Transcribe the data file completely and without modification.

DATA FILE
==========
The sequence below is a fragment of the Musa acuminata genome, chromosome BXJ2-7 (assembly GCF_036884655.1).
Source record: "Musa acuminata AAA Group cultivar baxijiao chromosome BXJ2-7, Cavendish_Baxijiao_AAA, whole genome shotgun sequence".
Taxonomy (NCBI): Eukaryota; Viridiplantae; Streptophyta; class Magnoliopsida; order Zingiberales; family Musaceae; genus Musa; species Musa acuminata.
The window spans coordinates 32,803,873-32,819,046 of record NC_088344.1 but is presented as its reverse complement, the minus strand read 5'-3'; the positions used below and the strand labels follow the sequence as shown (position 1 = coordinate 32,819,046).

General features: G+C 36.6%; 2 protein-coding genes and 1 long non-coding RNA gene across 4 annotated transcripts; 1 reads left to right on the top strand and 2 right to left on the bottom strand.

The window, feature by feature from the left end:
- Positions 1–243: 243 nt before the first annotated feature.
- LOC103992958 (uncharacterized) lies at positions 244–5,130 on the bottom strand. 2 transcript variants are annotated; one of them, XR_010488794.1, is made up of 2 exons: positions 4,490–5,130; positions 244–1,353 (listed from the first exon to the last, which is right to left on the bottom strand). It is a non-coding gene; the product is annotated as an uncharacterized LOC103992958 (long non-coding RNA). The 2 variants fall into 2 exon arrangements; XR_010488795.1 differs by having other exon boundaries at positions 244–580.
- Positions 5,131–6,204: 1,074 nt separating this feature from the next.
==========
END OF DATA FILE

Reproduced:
The sequence below is a fragment of the Musa acuminata genome, chromosome BXJ2-7 (assembly GCF_036884655.1).
Source record: "Musa acuminata AAA Group cultivar baxijiao chromosome BXJ2-7, Cavendish_Baxijiao_AAA, whole genome shotgun sequence".
Taxonomy (NCBI): Eukaryota; Viridiplantae; Streptophyta; class Magnoliopsida; order Zingiberales; family Musaceae; genus Musa; species Musa acuminata.
The window spans coordinates 32,803,873-32,819,046 of record NC_088344.1 but is presented as its reverse complement, the minus strand read 5'-3'; the positions used below and the strand labels follow the sequence as shown (position 1 = coordinate 32,819,046).

General features: G+C 36.6%; 2 protein-coding genes and 1 long non-coding RNA gene across 4 annotated transcripts; 1 reads left to right on the top strand and 2 right to left on the bottom strand.

The window, feature by feature from the left end:
- Positions 1–243: 243 nt before the first annotated feature.
- LOC103992958 (uncharacterized) lies at positions 244–5,130 on the bottom strand. 2 transcript variants are annotated; one of them, XR_010488794.1, is made up of 2 exons: positions 4,490–5,130; positions 244–1,353 (listed from the first exon to the last, which is right to left on the bottom strand). It is a non-coding gene; the product is annotated as an uncharacterized LOC103992958 (long non-coding RNA). The 2 variants fall into 2 exon arrangements; XR_010488795.1 differs by having other exon boundaries at positions 244–580.
- Positions 5,131–6,204: 1,074 nt separating this feature from the next.